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There are n identical red balls & m identical green balls. The number

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Re: There are n identical red balls & m identical green balls. The number [#permalink]
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Yes it's the Pascal Rule. It is used in one of the official question too.

(n+m+1)Cm represents selecting the m objects out of n+m+1 directly.

We can do it another way too. Split n+m+1 in n+m objects and 1 object. In one case, we select m objects from n+m objects and in other case we select m-1 objects from n+m objects and select that 1 object we spited earlier. Total ways= (n+m)C(m-1)+(n+m)Cm

We can prove it algebraically too

(n+m)C(m-1)+(n+m)Cm

= $$\frac{(n+m)!}{(m-1)!(n+1)!}$$+ $$\frac{(n+m)!}{(m)!(n)!}$$

$$= \frac{(n+m)!}{(m-1)!n!} [\frac{1}{n+1} + \frac{1}{m}]$$

=$$\frac{(n+m)!}{(m-1)!n!} [\frac{m+n+1}{(n+1)m}]$$

$$= \frac{(n+m+1)!}{m!(n+1)!}$$

= n+m+1Cm

rsrighosh wrote:
nick1816

How did you reach from

(n+m)C(m-1)+(n+m)Cm to (n+m+1)Cm

I saw that in previous step as well. Is there any such rule?
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Re: There are n identical red balls & m identical green balls. The number [#permalink]
Expert Reply
Bunuel wrote:
There are n identical red balls & m identical green balls. The number of different linear arrangements consisting of “n red ball but not necessarily all the green balls’ is xCy then

(A) x = m + n, y = m
(B) x = m + n + 1, y = ,m
(C) x = m + n + 1, y = m + 1
(D) x = m + n, y = n
(E) x = m + n, y = n + 1

Solution:

If the linear arrangement consists of n red balls and no green balls, then there are n! / n! = nCn ways.

If the linear arrangement consists of n red balls and 1 green ball, then there are (n + 1)! / n! = (n+1)Cn arrangements.

If the linear arrangement consists of n red balls and 2 green balls, then there are (n + 2)! / (n! x 2!) = (n+2)Cn arrangements.

If the linear arrangement consists of n red balls and m - 1 green balls, then there are
(n + m - 1)! / (n! x (m - 1)!) = (n+m-1)Cn arrangements.

If the linear arrangement consists of n red balls and m green balls, then there are
(n + m)! / (n! x m!) = (n+m)Cn arrangements.

Now, we need to add up these numbers of arrangements.

nCn + (n+1)Cn + (n+2)Cn + … + (n+m-1)Cn + (n+m)Cn

Of course, we need to simplify this expression. However, if we don’t know how to do that algebraically, we can always do it arithmetically. That is, let’s use easy numbers for n and m. So, let’s say n = 2 and m = 4, we have:

2C2 + 3C2 + 4C2 + 5C2 + 6C2 = 1 + 3 + 6 + 10 + 15 = 35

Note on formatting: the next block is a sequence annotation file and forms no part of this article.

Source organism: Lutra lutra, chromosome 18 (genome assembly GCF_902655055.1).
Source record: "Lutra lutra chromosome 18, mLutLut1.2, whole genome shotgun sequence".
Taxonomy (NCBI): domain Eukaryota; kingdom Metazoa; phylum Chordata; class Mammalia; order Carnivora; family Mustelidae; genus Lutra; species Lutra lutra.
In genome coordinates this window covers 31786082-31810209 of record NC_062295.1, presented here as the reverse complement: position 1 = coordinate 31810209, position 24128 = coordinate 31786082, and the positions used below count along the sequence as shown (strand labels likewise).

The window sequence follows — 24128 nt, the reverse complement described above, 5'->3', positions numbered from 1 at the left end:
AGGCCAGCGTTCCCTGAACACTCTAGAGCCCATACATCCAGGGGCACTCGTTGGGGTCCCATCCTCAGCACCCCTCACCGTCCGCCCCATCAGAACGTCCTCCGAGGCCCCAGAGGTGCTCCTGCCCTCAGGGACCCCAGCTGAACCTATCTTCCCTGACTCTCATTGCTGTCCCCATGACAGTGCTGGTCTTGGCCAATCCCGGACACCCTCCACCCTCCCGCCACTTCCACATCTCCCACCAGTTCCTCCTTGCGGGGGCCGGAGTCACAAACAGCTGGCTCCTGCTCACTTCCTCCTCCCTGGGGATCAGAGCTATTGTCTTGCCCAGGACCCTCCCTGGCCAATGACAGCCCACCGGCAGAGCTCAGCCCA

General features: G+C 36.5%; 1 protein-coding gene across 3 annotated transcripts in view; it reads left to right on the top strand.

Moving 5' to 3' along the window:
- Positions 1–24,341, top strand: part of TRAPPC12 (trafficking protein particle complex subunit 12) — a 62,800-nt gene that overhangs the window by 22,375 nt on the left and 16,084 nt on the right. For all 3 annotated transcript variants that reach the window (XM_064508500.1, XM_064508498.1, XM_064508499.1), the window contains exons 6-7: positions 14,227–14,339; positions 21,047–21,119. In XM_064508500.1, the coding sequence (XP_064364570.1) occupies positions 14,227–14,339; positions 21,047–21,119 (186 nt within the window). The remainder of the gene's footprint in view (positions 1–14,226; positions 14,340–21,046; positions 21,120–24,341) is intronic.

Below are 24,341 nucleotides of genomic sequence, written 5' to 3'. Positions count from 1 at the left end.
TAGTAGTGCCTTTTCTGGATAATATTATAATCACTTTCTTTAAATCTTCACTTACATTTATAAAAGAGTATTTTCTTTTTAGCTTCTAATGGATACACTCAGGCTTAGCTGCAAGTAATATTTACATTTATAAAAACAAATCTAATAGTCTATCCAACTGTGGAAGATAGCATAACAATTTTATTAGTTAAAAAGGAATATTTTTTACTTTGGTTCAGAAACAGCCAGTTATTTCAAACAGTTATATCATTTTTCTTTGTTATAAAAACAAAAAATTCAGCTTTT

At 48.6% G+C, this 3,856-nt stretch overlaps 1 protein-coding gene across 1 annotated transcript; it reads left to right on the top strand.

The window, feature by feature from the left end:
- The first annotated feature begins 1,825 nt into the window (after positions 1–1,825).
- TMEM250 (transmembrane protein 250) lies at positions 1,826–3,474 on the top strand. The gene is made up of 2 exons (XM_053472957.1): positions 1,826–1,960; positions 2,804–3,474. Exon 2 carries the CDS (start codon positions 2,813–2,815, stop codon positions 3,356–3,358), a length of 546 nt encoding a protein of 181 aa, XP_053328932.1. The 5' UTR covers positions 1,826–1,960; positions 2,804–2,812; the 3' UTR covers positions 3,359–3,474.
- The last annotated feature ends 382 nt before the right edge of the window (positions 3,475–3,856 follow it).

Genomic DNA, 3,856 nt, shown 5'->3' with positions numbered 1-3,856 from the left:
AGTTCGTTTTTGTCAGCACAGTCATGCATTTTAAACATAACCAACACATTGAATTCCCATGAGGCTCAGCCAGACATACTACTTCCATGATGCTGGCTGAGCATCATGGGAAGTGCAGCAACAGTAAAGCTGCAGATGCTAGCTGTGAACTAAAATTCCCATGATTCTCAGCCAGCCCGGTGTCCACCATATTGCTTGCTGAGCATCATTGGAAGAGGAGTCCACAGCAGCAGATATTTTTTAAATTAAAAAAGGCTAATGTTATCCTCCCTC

Now, let’s see which answer choice (or choices) will yield 35 when n = 2 and m = 4:

A) x = 4 + 2 = 6, y = 4 → xCy = 6C4 = 15 → This is not 35.

B) x = 4 + 2 + 1 = 7, y = 4 → xCy = 7C4 = 35 → This IS 35.

C) x = 4 + 2 + 1 = 7, y = 4 + 1 = 5 → xCy = 7C5 = 21 → This is not 35.

D) x = 4 + 2 = 6, y = 2 → xCy = 6C2 = 15 → This is not 35.

E) x = 4 + 2 = 6, y = 2 + 1 = 3 → xCy = 6C3 = 20 → This is not 35.

Since the only expression that produces 35 when n = 2 and m = 4 is the expression in answer choice B, it is the correct answer.

Answer: B
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Re: There are n identical red balls & m identical green balls. The number [#permalink]
nick1816 wrote:
Number of arrangements of n red balls = 1=nC0
Number of arrangements of n red balls and 1 green ball= (n+1)C1
.......
Number of arrangements of n red balls and m green ball= (n+m)Cm

Total possible arrangements

= nC0+(n+1)C1+(n+2)C2+.......+(n+m)Cm

= (n+1)C0+(n+1)C1+ (n+2)C2+.......+(n+m)Cm

= (n+2)C1+(n+2)C2+.....+(n+m)Cm

Pattern goes on till

=(n+m)C(m-1)+(n+m)Cm

=(n+m+1)Cm

­Hi,
Here in your solution, can you please explain how did you get (n+1)C0 from nC0?

Total possible arrangements
= nC0+(n+1)C1+(n+2)C2+.......+(n+m)Cm

= (n+1)C0+(n+1)C1+ (n+2)C2+.......+(n+m)Cm

= (n+2)C1+(n+2)C2+.....+(n+m)Cm

Thank you.
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Re: There are n identical red balls & m identical green balls. The number [#permalink]
Expert Reply
nC0 means ways to choose 0 out of n things. It will be just 1 way.
There fore be it nC0 or (n+1)C0 or 100C0, the value is same. But (n+1)C0 helps in simplifying the expression through Pascals law. nC1+nC2=(n+1)C2=>…. 10C1+10C2 = 11C2
Re: There are n identical red balls & m identical green balls. The number [#permalink]
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